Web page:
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www.mn.catholic.org.au Catholic Diocese of Maitland-Newcastle
Could you be half-way through your Masters without knowing it?
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The fact you ar e concerned
about your daughter is a
strong sign that it would
be wor thwhile to seek
professional advice from
a paediatrician or child
Disorder (or high functioning autism) may
present quite differently in girls and can
often go unnoticed for many years , if at all.
According to Professor Tony Attwood, girls
and boys do share many of the common
char acteristics of Asperger's. However
girls , usually unwittingly, come up with
coping strategies that mask their difficulties
in social situations.
Some signs of Asperger's in girls include :
• Experiencing sensory sensitivity,
par ticularly auditor y and tactile. For
example, she may be frightened of loud
or sudden noises ; become anxious or
distr essed at too many competing sounds
at the same time; the TV volume may be
considered "too loud"; yelling and r aised
voices may be quite anxiety-provoking.
She may also dislike cer tain materials in
clothing or complain about the "itchiness"
of clothing tags. She may seek solace in a
quiet place as a result of sensory issues.
• More intense and focused interests
than other girls. She may "collect" and
"organise" toys rather than "play" with
toys. She may also prefer to be alone so
she can play the way she wants to play.
Or she may not want to play what her
friends are playing so she may leave the
room, or the situation, in order to do
what she finds more interesting.
• A wonderful vocabular y, even at a young
age. Where boys may be more interested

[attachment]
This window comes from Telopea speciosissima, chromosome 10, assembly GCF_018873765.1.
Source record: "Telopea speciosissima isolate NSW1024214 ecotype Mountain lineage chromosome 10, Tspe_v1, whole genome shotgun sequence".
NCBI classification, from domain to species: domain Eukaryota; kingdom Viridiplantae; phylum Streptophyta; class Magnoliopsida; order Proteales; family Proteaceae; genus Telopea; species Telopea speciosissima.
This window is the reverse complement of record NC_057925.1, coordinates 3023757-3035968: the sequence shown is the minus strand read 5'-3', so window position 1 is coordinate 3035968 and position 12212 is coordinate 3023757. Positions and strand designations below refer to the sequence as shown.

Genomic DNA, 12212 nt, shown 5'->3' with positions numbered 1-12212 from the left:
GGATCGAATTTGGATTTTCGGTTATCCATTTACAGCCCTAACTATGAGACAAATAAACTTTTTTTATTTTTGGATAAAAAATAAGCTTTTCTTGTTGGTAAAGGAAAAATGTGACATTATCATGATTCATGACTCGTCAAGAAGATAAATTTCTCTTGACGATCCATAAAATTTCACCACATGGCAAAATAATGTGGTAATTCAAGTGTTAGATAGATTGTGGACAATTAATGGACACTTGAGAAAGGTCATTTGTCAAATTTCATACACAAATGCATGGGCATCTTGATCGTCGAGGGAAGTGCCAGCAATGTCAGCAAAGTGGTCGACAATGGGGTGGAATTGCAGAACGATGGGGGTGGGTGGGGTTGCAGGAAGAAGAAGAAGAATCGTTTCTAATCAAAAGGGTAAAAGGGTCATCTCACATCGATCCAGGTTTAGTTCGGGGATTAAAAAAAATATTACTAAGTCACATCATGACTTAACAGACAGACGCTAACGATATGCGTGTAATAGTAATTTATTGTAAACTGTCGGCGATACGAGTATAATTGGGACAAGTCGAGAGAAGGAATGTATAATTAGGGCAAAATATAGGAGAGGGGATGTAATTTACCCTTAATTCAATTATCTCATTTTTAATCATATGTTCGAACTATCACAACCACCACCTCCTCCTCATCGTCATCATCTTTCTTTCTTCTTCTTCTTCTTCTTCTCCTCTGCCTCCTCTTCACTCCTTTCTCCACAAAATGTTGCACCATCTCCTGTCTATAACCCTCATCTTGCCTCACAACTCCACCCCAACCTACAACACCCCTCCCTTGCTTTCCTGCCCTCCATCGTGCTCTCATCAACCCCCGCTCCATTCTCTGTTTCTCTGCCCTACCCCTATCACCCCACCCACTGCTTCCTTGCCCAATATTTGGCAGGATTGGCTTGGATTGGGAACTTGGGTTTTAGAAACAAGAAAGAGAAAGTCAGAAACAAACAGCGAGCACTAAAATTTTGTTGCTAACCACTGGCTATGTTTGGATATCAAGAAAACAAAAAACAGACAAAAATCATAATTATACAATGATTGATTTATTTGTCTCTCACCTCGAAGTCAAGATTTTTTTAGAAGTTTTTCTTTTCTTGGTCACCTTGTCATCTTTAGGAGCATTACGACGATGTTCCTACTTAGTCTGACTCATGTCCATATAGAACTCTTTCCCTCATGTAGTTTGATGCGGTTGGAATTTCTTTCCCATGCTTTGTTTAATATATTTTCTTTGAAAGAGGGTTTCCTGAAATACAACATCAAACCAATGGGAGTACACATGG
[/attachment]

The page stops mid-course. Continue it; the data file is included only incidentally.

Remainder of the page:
in facts , girls can have an intense interest
in reading and escaping into the world
of fiction and fantasy. Girls may also love
escaping in nature and through animals.
• Difficulty in coping with change, even
small changes such as the tr ansition from
one activity to another. This may look like
tears and tantrums and she could seem
defiant. Also, despite her high intelligence,
she may appear to str uggle with following
instr uctions. This could be due to being
given multiple instr uctions within the
one instr uction, or because she needs
more detailed information to complete
the task. Children with Asperger's take
situations and speech literally and find
it difficult to "read between the lines",
so you may see confusion around an
instr uction that someone else seems to
understand so easily.
• Taking instr uctions liter ally which can
cause confusion. Sometimes this is not
obvious with girls because they are more
likely to imitate other girls around them
or apologise for their "mistakes". Girls
with Asperger 's can lear n to appear
"successful" in social interactions but if
we get to know their inner world, we will
often find a confused and emotionally
exhausted child inside. Being "successful"
requires a lot of energy and "acting" in
ways that do not come natur ally.
This list is by no means exhaustive. It is
impor tant to know that many children who
do not have Asperger's may have some of
the above features.
For further reading, visit
Team Leader, registered
psychologist Tanya Russell,
will address an issue each
The advice provided is
general in nature and does
not replace ongoing support
and advice from your health
professional. To talk to
someone about counselling
support, P 4979 1172. Email
your question to aurora@
mn.catholic.org.au or write
to Aurora-CareTalk PO Box
756 Newcastle 2300.
QOur nine year-old son was diagnosed with Asperger's Disorder two years ago. I am now concerned
about our eleven year-old daughter who is in many ways, similar to her brother in terms of his social
skills difficulties. She does not seem to have any outward behaviour cues or problems like her brother,
but she is very different from other girls her age. I now wonder whether Asperger's might appear
differently in girls?
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